Reporters dub the McClouds “the saddest family in Mercy, Oklahoma,” after a tornado ravages the town, leaving the four McCloud kids orphaned. The oldest, Darlene, sets aside her college plans to take care of her younger sisters, Cora and Jane, and brother Tucker, and they settle into a dismal, cramped, government-issued trailer on the outskirts of town. The family is barely scraping by when Tucker vanishes after a vicious fight with Darlene.
“Tucker simply disappeared,” author Abby Geni writes. “He tumbled into the blue like a pebble dropped into a pond—out of sight, the ripples stilling, the surface of the water growing opaque.”
He resurfaces three years later to reclaim 9-year-old Cora. The two take off on an interstate journey that turns into a crime spree as Tucker transforms into an increasingly unhinged ecoterrorist. Darlene, meanwhile, starts a tentative relationship with the policeman assigned to her brother’s case as they track crimes throughout Oklahoma and Texas that could be Tucker’s work: arson at a taxidermy shop, the shooting of the owner of a poultry processing company, and finally, a crime in California so catastrophic that it threatens Cora’s—and Tucker’s—very existence.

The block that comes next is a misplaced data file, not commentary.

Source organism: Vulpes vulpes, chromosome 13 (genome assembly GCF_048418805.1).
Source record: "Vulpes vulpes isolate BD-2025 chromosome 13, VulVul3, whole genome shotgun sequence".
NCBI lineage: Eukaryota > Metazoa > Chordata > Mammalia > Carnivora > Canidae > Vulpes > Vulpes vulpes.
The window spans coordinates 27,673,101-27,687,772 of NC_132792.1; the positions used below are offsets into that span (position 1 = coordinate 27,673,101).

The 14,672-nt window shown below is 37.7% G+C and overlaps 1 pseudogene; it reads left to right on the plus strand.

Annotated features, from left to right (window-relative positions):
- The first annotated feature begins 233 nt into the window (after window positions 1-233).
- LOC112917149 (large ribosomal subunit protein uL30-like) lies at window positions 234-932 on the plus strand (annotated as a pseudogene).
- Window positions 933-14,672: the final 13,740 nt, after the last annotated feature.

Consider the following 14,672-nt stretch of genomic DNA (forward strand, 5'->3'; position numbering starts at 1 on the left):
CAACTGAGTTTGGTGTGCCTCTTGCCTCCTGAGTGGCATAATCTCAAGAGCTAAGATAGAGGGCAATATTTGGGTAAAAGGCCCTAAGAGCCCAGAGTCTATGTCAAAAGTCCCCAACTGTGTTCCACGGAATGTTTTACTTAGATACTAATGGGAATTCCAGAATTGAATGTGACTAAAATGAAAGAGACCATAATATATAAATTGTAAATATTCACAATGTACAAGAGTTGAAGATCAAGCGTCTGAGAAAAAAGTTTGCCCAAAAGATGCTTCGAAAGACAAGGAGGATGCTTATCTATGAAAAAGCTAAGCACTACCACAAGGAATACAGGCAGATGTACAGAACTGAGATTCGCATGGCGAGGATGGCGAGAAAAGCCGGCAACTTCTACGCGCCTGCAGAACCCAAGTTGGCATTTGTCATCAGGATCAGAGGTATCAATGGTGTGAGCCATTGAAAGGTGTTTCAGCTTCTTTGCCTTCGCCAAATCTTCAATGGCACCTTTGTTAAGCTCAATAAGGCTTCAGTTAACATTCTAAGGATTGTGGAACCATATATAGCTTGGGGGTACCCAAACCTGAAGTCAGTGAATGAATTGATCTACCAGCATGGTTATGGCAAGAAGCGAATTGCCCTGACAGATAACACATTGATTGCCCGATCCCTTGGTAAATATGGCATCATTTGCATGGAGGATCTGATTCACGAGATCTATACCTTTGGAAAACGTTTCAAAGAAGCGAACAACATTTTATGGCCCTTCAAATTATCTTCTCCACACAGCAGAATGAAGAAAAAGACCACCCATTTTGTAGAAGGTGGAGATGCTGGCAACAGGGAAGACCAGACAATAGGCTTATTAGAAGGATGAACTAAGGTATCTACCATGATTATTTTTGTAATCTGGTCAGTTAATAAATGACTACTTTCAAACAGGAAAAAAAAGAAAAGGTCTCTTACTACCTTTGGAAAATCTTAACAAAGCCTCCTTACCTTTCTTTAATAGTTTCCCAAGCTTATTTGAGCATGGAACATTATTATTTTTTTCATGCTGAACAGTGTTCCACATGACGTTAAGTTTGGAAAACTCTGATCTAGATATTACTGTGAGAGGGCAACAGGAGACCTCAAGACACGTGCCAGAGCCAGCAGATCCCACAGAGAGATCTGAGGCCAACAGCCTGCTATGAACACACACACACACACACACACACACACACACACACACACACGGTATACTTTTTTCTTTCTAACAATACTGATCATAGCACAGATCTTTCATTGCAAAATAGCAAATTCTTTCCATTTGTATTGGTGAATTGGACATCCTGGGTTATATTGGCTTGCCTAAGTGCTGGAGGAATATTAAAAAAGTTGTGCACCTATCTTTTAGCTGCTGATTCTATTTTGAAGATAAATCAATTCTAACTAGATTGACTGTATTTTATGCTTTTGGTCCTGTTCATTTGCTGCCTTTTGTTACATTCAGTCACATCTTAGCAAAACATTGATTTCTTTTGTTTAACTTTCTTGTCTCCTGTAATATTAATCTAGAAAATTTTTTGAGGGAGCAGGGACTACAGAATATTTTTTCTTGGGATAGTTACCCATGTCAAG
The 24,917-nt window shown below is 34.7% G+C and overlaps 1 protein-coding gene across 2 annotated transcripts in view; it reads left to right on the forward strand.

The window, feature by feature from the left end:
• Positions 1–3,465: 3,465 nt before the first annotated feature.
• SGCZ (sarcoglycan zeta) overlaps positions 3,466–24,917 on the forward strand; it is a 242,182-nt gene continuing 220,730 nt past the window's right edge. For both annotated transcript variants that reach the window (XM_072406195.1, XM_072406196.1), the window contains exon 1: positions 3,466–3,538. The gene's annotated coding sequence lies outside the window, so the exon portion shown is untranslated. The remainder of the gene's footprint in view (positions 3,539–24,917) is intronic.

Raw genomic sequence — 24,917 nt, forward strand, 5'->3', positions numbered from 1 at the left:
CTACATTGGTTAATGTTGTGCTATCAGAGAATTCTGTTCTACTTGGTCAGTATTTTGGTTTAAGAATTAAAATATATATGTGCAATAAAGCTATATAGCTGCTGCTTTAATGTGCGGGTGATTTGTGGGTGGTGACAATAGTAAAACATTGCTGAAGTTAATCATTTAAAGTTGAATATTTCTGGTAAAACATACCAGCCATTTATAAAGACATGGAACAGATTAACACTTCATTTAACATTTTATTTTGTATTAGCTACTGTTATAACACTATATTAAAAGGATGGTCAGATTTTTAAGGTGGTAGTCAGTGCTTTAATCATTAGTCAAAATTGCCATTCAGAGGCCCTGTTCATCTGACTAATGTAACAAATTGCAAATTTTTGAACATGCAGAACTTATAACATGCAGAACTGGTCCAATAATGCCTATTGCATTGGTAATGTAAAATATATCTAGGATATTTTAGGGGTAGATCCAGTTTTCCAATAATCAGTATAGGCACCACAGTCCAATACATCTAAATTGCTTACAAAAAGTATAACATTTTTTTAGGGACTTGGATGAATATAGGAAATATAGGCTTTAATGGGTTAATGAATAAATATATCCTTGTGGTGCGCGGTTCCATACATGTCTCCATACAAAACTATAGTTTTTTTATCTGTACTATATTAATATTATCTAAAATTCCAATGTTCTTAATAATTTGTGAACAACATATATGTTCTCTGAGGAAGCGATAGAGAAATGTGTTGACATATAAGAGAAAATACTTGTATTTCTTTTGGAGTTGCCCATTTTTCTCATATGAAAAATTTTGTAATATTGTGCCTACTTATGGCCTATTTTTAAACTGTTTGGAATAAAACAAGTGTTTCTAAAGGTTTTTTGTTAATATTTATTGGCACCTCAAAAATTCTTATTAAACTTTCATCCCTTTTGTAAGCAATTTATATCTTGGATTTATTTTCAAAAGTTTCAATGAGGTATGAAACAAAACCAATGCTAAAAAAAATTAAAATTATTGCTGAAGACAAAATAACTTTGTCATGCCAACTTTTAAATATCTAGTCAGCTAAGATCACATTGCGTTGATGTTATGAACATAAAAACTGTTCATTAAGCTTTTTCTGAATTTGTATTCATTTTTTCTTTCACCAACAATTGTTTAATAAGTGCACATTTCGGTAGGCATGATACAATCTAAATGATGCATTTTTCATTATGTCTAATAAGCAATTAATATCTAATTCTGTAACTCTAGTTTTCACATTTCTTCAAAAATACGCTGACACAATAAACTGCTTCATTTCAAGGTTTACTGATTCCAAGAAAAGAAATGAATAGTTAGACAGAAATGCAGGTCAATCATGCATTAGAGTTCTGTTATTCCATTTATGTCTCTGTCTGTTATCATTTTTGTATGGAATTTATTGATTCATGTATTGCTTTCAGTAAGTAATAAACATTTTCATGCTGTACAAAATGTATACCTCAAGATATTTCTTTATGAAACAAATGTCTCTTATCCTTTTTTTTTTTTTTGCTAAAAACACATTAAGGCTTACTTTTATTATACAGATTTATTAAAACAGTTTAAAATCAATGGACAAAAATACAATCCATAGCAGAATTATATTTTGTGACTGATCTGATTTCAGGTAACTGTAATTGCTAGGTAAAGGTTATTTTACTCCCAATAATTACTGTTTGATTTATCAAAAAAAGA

Geni, author of the critically acclaimed The Lightkeepers, is an astonishing storyteller who brings the sun-baked plains of Oklahoma to life on every page. The narrative toggles seamlessly between Darlene, a girl forced to grow up overnight, and Cora, a girl torn between her adulation for her long-absent older brother and her increasing awareness of his danger to her. The Wildlands is perfectly of its time, when humans are more alert than ever to our impact on the world around us.
ALSO IN BOOKPAGE: Read our Q&A with Abby Geni for The Wildlands.
This article was originally published in the September 2018 issue of BookPage. Download the entire issue for the Kindle or Nook.